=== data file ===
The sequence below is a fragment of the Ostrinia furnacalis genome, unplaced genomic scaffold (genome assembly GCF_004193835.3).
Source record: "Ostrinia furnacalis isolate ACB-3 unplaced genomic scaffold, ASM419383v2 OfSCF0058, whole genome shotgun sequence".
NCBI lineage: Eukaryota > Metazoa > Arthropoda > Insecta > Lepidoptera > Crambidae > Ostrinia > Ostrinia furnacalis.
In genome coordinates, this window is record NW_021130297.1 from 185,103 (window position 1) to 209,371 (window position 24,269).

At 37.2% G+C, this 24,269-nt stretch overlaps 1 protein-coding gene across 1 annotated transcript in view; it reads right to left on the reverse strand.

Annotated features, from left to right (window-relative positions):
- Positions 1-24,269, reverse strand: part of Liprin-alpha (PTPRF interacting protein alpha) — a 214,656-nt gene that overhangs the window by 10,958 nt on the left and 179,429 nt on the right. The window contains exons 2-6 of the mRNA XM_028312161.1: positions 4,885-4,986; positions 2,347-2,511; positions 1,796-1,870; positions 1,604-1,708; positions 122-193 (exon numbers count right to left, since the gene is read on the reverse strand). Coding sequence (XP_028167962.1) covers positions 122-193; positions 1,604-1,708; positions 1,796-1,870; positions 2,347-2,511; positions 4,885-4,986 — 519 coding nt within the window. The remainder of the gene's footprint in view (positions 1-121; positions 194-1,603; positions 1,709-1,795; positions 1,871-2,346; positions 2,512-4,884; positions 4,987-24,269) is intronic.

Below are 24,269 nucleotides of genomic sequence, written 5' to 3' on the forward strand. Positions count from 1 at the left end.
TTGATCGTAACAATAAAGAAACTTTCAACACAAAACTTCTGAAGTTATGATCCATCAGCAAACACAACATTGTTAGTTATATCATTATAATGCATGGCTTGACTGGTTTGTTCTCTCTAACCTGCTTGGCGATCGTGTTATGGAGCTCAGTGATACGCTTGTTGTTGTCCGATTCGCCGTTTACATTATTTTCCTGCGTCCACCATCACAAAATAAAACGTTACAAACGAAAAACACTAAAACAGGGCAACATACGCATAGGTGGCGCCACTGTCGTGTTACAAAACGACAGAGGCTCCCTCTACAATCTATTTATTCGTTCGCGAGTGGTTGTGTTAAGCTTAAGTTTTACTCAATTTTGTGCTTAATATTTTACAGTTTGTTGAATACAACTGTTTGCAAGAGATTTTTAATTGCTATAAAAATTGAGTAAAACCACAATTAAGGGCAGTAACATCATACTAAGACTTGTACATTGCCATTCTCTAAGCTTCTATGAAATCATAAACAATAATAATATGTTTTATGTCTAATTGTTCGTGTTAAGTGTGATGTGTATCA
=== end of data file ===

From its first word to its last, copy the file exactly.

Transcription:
The sequence below is a fragment of the Ostrinia furnacalis genome, unplaced genomic scaffold (genome assembly GCF_004193835.3).
Source record: "Ostrinia furnacalis isolate ACB-3 unplaced genomic scaffold, ASM419383v2 OfSCF0058, whole genome shotgun sequence".
NCBI lineage: Eukaryota > Metazoa > Arthropoda > Insecta > Lepidoptera > Crambidae > Ostrinia > Ostrinia furnacalis.
In genome coordinates, this window is record NW_021130297.1 from 185,103 (window position 1) to 209,371 (window position 24,269).

At 37.2% G+C, this 24,269-nt stretch overlaps 1 protein-coding gene across 1 annotated transcript in view; it reads right to left on the reverse strand.

Annotated features, from left to right (window-relative positions):
- Positions 1-24,269, reverse strand: part of Liprin-alpha (PTPRF interacting protein alpha) — a 214,656-nt gene that overhangs the window by 10,958 nt on the left and 179,429 nt on the right. The window contains exons 2-6 of the mRNA XM_028312161.1: positions 4,885-4,986; positions 2,347-2,511; positions 1,796-1,870; positions 1,604-1,708; positions 122-193 (exon numbers count right to left, since the gene is read on the reverse strand). Coding sequence (XP_028167962.1) covers positions 122-193; positions 1,604-1,708; positions 1,796-1,870; positions 2,347-2,511; positions 4,885-4,986 — 519 coding nt within the window. The remainder of the gene's footprint in view (positions 1-121; positions 194-1,603; positions 1,709-1,795; positions 1,871-2,346; positions 2,512-4,884; positions 4,987-24,269) is intronic.

Below are 24,269 nucleotides of genomic sequence, written 5' to 3' on the forward strand. Positions count from 1 at the left end.
TTGATCGTAACAATAAAGAAACTTTCAACACAAAACTTCTGAAGTTATGATCCATCAGCAAACACAACATTGTTAGTTATATCATTATAATGCATGGCTTGACTGGTTTGTTCTCTCTAACCTGCTTGGCGATCGTGTTATGGAGCTCAGTGATACGCTTGTTGTTGTCCGATTCGCCGTTTACATTATTTTCCTGCGTCCACCATCACAAAATAAAACGTTACAAACGAAAAACACTAAAACAGGGCAACATACGCATAGGTGGCGCCACTGTCGTGTTACAAAACGACAGAGGCTCCCTCTACAATCTATTTATTCGTTCGCGAGTGGTTGTGTTAAGCTTAAGTTTTACTCAATTTTGTGCTTAATATTTTACAGTTTGTTGAATACAACTGTTTGCAAGAGATTTTTAATTGCTATAAAAATTGAGTAAAACCACAATTAAGGGCAGTAACATCATACTAAGACTTGTACATTGCCATTCTCTAAGCTTCTATGAAATCATAAACAATAATAATATGTTTTATGTCTAATTGTTCGTGTTAAGTGTGATGTGTATCA